WikiLeaks, OpenLeaks, GreenLeaks and more leaks
A Reuters exclusive details the emergence of two anti-corporate, WikiLeaks-style websites in Europe, both called GreenLeaks. The sites promise to leak confidential documents regarding environmental abuses by a host of industries.
The report by Mark Hosenball also reveals the rise of other possible WikiLeaks copycats that would focus on specialized topics or regions — from Russia and the European Union bureaucracy to international trade, the pharmaceutical industry and the Balkans.
Over lunch in a Berlin sushi bar, Millwood told Reuters his group acquired the domain name GreenLeaks in 36 countries where it also has registered GreenLeaks internet addresses under the “.com” and “.biz” designators. Millwood said he also has applied to the European Union to register “GreenLeaks” as a trademark, but recently learned that Bjerg’s Denmark-based group had made a similar move within days of Millwood making his own application.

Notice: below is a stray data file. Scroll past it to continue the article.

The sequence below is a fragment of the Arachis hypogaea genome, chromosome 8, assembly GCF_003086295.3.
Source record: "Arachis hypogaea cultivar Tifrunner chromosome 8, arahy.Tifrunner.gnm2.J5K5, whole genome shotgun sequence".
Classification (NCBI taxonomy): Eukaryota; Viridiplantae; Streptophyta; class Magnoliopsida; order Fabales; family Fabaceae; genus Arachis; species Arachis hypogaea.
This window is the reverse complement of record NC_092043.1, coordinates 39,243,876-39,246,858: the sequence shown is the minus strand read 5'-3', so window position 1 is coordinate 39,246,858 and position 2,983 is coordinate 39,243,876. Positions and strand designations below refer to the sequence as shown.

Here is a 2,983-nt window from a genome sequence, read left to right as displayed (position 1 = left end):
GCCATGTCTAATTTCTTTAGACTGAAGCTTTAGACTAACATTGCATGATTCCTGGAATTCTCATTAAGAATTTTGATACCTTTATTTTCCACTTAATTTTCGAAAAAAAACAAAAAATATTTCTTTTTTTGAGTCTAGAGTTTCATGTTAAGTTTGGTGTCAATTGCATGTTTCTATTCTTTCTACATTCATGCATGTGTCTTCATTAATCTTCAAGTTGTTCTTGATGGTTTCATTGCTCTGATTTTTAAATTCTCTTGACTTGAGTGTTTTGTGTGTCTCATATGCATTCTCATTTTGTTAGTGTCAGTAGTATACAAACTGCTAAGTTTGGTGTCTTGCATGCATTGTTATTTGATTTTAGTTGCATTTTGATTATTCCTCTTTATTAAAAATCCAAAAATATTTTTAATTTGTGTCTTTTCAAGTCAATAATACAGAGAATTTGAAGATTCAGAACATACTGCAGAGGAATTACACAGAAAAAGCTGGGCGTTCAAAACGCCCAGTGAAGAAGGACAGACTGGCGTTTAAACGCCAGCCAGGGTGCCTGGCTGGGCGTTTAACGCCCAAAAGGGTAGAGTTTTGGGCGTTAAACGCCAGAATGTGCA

Millwood acknowledged that there was “one inactive domain name that we don’t own” — Bjerg’s URL, “GreenLeaks.org.” By the same token he said, one of the URLs Millwood says he registered himself is “GreenLeaks.dk” — a domain name specifically related to Denmark. Millwood acknowledged the rivalry between the two groups could escalate into a “legal dispute.”
The most closely watched rollout in the leak-hosting world was the launch on Thursday of OpenLeaks.org, a site whose principal creator, German transparency activist Daniel Domscheit-Berg, was once Julian Assange’s closest collaborator on WikiLeaks.
As Michael Calderone reported earlier this week, The New York Times is also considering setting up its own system to bypass the middleman.
To read Mark Hosenball’s story in multimedia PDF format, click here.